Almost two-thirds of couples don’t agree on the age at which they’ll retire, and one-third of couples disagree or don’t know where they’ll live once they retire, according to a survey of 648 married couples (a total of 1,296 people), forty-seven percent of couples don’t agree on whether they’ll work in retirement.  Another survey of people aged 46 to 75 with household income of at least $75,000 or invest-able assets of $100,000 or more and 196 already were retired. Seventy-three percent of the couples surveyed disagreed on whether they have completed a retirement-income plan, and more than half of the couples surveyed disagreed on what their top source of retirement income would be. The main income sources cited by pre-retirees included workplace retirement plans, pensions and Social Security, while the retirees pointed to pensions, Social Security and brokerage accounts. The good news is that a higher portion of couples agree on their retirement-income sources now than before: In 2009, 62% of couples did not agree on their top source of retirement income, versus 55% in present day.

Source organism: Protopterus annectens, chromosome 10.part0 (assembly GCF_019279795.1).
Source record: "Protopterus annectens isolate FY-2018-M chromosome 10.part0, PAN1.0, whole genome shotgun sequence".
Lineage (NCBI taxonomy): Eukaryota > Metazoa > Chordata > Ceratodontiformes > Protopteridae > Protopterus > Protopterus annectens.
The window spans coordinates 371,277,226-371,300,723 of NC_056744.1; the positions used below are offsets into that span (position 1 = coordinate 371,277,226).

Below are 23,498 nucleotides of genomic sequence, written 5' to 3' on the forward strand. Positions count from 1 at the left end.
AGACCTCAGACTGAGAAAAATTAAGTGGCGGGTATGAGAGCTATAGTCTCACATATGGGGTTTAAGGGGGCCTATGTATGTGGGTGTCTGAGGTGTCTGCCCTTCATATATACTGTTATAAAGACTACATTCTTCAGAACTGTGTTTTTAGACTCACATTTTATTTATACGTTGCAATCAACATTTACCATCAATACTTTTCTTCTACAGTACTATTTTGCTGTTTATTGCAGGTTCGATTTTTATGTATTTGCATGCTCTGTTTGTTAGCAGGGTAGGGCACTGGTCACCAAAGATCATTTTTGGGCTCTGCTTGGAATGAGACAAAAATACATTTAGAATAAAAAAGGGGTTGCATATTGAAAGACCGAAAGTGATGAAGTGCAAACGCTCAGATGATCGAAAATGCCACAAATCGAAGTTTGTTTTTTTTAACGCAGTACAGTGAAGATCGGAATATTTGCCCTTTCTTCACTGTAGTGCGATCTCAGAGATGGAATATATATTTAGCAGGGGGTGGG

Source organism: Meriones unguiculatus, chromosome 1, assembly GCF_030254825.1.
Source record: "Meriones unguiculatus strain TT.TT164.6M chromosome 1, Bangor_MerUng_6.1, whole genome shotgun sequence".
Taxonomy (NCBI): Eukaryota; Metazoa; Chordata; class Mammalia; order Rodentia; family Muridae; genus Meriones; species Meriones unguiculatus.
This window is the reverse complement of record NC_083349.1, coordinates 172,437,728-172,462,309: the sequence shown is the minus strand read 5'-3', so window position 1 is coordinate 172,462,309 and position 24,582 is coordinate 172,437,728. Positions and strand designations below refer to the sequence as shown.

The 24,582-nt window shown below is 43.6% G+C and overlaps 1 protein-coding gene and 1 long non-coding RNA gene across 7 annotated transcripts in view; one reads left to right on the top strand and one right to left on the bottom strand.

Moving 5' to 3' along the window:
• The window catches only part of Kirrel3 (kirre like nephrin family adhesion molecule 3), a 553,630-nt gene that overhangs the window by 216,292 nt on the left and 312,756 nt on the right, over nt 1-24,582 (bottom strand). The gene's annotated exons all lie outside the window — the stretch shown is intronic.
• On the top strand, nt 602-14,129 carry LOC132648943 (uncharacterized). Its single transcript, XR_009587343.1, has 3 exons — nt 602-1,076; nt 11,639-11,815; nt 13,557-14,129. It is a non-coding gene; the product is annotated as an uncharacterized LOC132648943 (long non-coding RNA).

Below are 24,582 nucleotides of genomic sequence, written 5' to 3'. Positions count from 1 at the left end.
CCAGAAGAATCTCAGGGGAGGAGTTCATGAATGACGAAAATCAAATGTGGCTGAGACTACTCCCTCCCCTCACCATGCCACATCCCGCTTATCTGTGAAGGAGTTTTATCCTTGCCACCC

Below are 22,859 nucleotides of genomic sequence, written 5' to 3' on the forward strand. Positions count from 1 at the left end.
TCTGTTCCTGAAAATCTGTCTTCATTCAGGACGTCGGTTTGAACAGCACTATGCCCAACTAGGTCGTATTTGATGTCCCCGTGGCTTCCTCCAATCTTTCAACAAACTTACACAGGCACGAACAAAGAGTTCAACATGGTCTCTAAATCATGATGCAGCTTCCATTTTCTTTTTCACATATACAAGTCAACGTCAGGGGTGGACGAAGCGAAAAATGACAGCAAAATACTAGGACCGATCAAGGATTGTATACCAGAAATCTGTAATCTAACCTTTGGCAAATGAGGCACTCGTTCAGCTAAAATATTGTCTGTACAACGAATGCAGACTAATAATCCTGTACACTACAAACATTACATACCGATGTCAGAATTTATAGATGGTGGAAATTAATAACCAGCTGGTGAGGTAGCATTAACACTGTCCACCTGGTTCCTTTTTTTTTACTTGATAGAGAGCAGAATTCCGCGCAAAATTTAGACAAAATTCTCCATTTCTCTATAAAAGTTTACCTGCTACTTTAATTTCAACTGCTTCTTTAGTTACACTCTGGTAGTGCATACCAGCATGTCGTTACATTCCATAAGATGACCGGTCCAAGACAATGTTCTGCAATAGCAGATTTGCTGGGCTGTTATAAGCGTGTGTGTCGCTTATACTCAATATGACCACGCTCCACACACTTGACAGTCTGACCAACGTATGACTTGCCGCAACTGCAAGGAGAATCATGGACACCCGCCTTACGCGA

Honey, We Have a Financial Adviser

Given the relative lack of coordinated planning among many of the couples surveyed, it’s somewhat surprising that fully 58% of the couples said they work with a financial adviser. However, a majority of those couples said only one spouse — usually the husband — works with their finance professional. That may help to explain some of the disparate ideas husbands and wives have about their retirement plans.

Thirty-five percent of the couples said they both meet with their investment professional, while 36% said the husband has primary contact with their finance expert, 12% said the wife had primary contact, and 17% disagree about who meets with that person.

Wives Less Confident

Overall, the women surveyed described themselves as less knowledgeable than the men did about financing retirement. They also said they were more wary about taking on risk when investing.

Only 35% of the wives said they could take on full responsibility for the couple’s retirement finances if needed, versus 72% of the husbands.

While 20% of the husbands described themselves as “investors,” just 5% of the wives did. Instead, they tended to say they were savers or spenders.